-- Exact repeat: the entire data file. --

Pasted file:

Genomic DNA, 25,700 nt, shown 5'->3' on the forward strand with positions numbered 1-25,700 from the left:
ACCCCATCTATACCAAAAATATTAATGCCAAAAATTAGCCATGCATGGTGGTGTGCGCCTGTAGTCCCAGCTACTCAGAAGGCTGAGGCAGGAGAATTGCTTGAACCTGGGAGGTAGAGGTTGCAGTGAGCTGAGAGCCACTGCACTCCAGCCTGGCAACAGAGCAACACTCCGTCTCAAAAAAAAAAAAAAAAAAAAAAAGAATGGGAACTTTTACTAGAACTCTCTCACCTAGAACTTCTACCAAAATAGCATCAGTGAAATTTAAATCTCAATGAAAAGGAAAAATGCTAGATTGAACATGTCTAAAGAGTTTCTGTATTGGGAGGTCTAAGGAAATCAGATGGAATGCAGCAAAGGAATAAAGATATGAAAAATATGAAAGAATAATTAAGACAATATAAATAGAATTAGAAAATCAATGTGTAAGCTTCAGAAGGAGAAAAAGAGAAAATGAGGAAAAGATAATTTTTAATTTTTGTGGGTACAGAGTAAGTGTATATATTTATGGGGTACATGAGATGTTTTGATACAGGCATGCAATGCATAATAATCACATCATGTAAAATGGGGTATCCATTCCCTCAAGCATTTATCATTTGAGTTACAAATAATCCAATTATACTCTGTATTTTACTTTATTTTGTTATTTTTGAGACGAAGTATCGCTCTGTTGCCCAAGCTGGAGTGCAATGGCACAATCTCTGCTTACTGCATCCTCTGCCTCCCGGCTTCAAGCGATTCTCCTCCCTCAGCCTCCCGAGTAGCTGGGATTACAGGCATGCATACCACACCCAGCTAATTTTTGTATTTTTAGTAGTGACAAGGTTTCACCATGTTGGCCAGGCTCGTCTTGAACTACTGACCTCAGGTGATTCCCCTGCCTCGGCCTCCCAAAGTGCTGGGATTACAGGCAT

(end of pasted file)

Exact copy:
Genomic DNA, 25,700 nt, shown 5'->3' on the forward strand with positions numbered 1-25,700 from the left:
ACCCCATCTATACCAAAAATATTAATGCCAAAAATTAGCCATGCATGGTGGTGTGCGCCTGTAGTCCCAGCTACTCAGAAGGCTGAGGCAGGAGAATTGCTTGAACCTGGGAGGTAGAGGTTGCAGTGAGCTGAGAGCCACTGCACTCCAGCCTGGCAACAGAGCAACACTCCGTCTCAAAAAAAAAAAAAAAAAAAAAAAGAATGGGAACTTTTACTAGAACTCTCTCACCTAGAACTTCTACCAAAATAGCATCAGTGAAATTTAAATCTCAATGAAAAGGAAAAATGCTAGATTGAACATGTCTAAAGAGTTTCTGTATTGGGAGGTCTAAGGAAATCAGATGGAATGCAGCAAAGGAATAAAGATATGAAAAATATGAAAGAATAATTAAGACAATATAAATAGAATTAGAAAATCAATGTGTAAGCTTCAGAAGGAGAAAAAGAGAAAATGAGGAAAAGATAATTTTTAATTTTTGTGGGTACAGAGTAAGTGTATATATTTATGGGGTACATGAGATGTTTTGATACAGGCATGCAATGCATAATAATCACATCATGTAAAATGGGGTATCCATTCCCTCAAGCATTTATCATTTGAGTTACAAATAATCCAATTATACTCTGTATTTTACTTTATTTTGTTATTTTTGAGACGAAGTATCGCTCTGTTGCCCAAGCTGGAGTGCAATGGCACAATCTCTGCTTACTGCATCCTCTGCCTCCCGGCTTCAAGCGATTCTCCTCCCTCAGCCTCCCGAGTAGCTGGGATTACAGGCATGCATACCACACCCAGCTAATTTTTGTATTTTTAGTAGTGACAAGGTTTCACCATGTTGGCCAGGCTCGTCTTGAACTACTGACCTCAGGTGATTCCCCTGCCTCGGCCTCCCAAAGTGCTGGGATTACAGGCAT